We found that the RT-N66U performed generally excellently in our Wi-Fi transfer speed measurements, where we transfer files from a wired desktop PC to a notebook (with an ASUS USB-AC53 Wi-Fi adapter, to avoid any bottle-necking) at different distances from the router. The ASUS RT-N66U is a simultaneous dual-band router, capable of handling 450Mbps streams over both 2.4GHz and 5GHz bands at the same time. This is what gives it its ‘N900’ rating.
From a short-range distance, where we set our notebook up 2m from the router, the RT-N66U averaged a transfer rate of 12.97MBps using the 2.4GHz frequency, and a slightly higher 15.12MBps using 5GHz. It strangely performed better at longer distances, with our notebook averaging 2.4GHz and 5GHz transfer rates of 13.80MBps and 17.12MBps — making it our speed champion over longer distances. These results are excellent and reflect the high quality of the ASUS RT-N66U’s internals.
The RT-N66U’s feature-set largely mirrors that of the ASUS DSL-N55U that we looked at recently; we’d recommend you read that review for an in-depth explanation. We love the graphical design of the N66U’s user interface, and the design and layout of its various Web pages. In terms of the most user-friendly and useful features, though, we’d be looking at the RT-N66U’s twin USB 2.0 ports, which can host a printer, USB hard drive or flash drive, or mobile broadband dongle.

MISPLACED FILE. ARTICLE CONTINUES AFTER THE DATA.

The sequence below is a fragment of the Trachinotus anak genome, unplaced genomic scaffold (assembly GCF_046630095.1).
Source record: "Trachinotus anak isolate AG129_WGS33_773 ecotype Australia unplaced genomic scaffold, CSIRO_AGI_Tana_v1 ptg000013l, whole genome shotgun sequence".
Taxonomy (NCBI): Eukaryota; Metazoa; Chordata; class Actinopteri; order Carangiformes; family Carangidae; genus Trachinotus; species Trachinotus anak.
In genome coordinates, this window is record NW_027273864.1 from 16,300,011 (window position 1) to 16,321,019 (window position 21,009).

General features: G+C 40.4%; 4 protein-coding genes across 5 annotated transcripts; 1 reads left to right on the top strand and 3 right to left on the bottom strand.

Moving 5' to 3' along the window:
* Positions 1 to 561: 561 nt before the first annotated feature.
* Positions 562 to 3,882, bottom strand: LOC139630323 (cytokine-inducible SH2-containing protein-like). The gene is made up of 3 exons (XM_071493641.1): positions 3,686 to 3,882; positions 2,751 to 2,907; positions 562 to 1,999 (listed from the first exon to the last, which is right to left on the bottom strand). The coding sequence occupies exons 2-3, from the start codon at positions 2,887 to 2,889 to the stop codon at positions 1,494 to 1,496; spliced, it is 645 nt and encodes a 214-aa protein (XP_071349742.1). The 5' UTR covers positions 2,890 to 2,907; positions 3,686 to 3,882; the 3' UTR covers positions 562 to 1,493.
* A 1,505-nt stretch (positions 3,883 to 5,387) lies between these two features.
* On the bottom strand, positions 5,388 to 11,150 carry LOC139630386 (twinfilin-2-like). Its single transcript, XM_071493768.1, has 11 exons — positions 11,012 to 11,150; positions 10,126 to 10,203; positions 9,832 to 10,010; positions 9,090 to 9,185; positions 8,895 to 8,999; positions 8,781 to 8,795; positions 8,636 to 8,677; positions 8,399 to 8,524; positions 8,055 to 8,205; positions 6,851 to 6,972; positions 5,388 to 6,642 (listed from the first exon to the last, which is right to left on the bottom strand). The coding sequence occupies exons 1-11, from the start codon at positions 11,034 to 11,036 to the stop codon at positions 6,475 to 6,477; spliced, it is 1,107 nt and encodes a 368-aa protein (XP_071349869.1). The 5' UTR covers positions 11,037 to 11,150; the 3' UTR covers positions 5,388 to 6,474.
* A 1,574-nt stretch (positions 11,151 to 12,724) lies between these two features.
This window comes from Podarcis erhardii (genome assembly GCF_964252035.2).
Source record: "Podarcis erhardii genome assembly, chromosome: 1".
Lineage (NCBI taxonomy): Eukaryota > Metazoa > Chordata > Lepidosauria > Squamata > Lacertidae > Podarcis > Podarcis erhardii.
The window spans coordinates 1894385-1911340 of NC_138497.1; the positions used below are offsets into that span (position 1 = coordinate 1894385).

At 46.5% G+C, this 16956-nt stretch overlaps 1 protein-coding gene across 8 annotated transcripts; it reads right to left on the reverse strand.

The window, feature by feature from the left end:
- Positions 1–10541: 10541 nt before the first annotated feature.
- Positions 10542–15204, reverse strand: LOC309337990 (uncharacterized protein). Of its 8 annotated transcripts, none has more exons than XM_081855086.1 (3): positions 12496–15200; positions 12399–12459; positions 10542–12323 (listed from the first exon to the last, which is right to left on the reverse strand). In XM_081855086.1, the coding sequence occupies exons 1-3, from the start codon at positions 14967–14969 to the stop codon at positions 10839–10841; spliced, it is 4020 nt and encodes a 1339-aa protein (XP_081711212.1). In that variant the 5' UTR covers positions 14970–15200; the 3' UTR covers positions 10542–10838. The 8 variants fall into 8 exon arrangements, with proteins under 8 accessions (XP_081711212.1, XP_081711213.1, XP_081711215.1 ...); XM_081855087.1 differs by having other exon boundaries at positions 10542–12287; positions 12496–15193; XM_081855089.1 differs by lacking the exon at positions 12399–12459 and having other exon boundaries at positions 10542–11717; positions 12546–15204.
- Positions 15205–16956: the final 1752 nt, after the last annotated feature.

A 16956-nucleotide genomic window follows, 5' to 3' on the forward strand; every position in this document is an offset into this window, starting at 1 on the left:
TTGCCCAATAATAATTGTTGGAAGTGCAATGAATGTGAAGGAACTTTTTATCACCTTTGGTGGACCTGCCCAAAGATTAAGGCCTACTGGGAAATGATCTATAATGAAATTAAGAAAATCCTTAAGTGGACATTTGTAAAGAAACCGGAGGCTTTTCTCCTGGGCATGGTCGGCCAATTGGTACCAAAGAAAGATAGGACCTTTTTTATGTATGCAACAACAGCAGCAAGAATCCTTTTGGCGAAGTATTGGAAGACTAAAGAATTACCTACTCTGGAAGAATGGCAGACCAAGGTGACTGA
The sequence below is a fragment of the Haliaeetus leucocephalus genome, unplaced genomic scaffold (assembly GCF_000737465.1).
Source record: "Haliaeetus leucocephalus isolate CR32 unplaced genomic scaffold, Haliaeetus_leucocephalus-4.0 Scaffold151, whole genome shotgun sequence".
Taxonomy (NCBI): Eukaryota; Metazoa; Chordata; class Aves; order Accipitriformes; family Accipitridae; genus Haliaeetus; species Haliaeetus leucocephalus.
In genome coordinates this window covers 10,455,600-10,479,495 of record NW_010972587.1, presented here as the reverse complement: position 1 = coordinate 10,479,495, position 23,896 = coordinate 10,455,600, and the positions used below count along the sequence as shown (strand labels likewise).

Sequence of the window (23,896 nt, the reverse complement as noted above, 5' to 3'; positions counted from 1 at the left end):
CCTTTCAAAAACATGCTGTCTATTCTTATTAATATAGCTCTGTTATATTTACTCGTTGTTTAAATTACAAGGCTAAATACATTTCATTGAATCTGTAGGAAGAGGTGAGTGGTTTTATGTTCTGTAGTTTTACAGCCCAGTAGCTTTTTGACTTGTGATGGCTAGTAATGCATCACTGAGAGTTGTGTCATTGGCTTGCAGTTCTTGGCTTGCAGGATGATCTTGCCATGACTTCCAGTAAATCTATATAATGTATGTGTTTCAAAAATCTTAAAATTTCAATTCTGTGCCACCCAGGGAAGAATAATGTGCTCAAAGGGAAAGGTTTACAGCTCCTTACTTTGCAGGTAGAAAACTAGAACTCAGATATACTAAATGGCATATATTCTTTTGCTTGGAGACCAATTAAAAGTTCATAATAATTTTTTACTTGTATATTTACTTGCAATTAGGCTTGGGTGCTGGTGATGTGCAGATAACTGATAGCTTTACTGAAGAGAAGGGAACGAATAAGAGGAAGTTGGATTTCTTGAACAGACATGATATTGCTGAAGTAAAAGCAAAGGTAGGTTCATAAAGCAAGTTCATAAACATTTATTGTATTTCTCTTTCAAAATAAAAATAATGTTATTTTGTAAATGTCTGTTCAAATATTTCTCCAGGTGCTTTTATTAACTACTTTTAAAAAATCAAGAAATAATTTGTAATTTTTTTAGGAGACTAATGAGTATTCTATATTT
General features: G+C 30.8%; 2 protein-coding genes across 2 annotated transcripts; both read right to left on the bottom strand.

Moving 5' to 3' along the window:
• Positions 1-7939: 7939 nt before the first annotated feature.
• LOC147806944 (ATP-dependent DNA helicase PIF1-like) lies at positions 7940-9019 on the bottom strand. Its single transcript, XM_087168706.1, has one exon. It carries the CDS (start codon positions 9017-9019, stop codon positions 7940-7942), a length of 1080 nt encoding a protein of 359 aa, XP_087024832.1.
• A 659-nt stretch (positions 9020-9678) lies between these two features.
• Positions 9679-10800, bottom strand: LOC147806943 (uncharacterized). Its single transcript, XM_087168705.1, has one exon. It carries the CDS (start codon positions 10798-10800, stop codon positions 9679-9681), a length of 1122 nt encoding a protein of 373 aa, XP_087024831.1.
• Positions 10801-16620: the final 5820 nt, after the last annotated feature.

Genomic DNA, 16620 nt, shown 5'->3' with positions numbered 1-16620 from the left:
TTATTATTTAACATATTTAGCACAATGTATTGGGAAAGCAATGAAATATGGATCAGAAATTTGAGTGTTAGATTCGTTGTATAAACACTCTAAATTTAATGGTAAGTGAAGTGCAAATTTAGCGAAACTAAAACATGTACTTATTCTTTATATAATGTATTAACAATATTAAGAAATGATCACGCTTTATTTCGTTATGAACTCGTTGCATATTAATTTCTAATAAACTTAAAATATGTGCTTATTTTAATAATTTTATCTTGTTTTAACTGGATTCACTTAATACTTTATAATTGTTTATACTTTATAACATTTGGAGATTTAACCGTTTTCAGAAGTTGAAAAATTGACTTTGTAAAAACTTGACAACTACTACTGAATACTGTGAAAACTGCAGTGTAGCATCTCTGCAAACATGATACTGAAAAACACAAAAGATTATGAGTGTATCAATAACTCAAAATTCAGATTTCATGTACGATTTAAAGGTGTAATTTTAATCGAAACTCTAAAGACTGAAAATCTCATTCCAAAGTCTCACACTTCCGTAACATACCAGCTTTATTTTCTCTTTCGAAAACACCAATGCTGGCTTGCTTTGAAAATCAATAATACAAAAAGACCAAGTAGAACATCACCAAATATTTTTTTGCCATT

Take the storage option, and you can share it locally to any Windows PC, or any mobile device through the Web interface. Added value comes from ASUS’s AiCloud feature, which lets you share not only the network-attached storage, but any shared folders on any PC on your home network, to any device anywhere you have Internet access. You can also sign up for ASUS Web Storage, and sync your USB-shared storage into the cloud and to any number of devices you want.
We did find out that the RT-N66U’s 3G and 4G mobile broadband dongle compatibility is diverse, but there’s no list of supported devices on the router itself, so you might end up playing a guessing game as to whether your 3G modem is supported or not.
All the usual features of other high-end routers are available in the RT-N66U. A FTP server, UPnP, DLNA, iTunes support and a VPN entrance make for a router that is perfectly targeted at the power user that might want to do one, two, or all of these things. BitTorrent support is excellent for those that want to use the service, although downloading is limited only to connected USB drives.
ASUS RT-N66U: Conclusion
ASUS’s current top router will soon be superseded by the RT-AC66U, which offers an even faster Wi-Fi speed thanks to the nascent 802.11AC standard, but until that’s out and available everywhere, we have no reservations about the RT-N66U. It’s expensive, but that is about our only concern.
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The printer was convenient, produced clear and vibrant images and was very easy to use
I would recommend this device for families and small businesses who want one safe place to store all their important digital content and a way to easily share it with friends, family, business partners, or customers.